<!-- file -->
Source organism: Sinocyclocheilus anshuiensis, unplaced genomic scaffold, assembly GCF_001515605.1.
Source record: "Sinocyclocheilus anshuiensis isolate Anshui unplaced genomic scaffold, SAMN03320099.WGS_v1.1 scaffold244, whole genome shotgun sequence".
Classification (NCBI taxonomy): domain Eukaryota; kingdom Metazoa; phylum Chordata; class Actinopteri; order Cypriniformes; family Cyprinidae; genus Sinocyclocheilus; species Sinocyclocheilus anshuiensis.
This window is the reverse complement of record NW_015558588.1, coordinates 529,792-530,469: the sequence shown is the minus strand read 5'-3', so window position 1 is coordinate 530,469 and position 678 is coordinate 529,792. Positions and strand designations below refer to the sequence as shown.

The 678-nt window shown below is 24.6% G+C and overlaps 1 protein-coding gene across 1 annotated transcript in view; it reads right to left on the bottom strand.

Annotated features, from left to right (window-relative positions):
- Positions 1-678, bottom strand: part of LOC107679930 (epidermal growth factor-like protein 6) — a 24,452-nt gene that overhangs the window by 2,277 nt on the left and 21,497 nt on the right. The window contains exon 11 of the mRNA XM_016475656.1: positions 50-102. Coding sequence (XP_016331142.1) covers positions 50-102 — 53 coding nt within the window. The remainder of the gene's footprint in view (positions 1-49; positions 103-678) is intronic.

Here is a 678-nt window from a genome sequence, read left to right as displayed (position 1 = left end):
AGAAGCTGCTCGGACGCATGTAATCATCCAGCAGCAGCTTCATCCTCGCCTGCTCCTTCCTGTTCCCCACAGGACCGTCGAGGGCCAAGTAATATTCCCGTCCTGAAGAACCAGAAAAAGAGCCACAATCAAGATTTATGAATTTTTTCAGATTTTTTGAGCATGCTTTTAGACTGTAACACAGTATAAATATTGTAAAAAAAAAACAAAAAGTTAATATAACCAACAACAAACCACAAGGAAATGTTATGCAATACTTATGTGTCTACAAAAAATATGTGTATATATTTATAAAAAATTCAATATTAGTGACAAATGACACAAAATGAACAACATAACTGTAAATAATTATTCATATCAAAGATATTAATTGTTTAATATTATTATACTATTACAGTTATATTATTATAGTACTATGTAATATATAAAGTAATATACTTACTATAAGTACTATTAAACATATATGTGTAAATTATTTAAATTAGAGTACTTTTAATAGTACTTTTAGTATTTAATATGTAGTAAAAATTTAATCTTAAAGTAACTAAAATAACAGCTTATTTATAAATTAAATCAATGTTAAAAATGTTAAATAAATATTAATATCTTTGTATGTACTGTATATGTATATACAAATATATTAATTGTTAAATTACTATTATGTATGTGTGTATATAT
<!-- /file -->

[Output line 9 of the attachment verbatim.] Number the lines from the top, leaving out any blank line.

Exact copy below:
AGAAGCTGCTCGGACGCATGTAATCATCCAGCAGCAGCTTCATCCTCGCCTGCTCCTTCCTGTTCCCCACAGGACCGTCGAGGGCCAAGTAATATTCCCGTCCTGAAGAACCAGAAAAAGAGCCACAATCAAGATTTATGAATTTTTTCAGATTTTTTGAGCATGCTTTTAGACTGTAACACAGTATAAATATTGTAAAAAAAAAACAAAAAGTTAATATAACCAACAACAAACCACAAGGAAATGTTATGCAATACTTATGTGTCTACAAAAAATATGTGTATATATTTATAAAAAATTCAATATTAGTGACAAATGACACAAAATGAACAACATAACTGTAAATAATTATTCATATCAAAGATATTAATTGTTTAATATTATTATACTATTACAGTTATATTATTATAGTACTATGTAATATATAAAGTAATATACTTACTATAAGTACTATTAAACATATATGTGTAAATTATTTAAATTAGAGTACTTTTAATAGTACTTTTAGTATTTAATATGTAGTAAAAATTTAATCTTAAAGTAACTAAAATAACAGCTTATTTATAAATTAAATCAATGTTAAAAATGTTAAATAAATATTAATATCTTTGTATGTACTGTATATGTATATACAAATATATTAATTGTTAAATTACTATTATGTATGTGTGTATATAT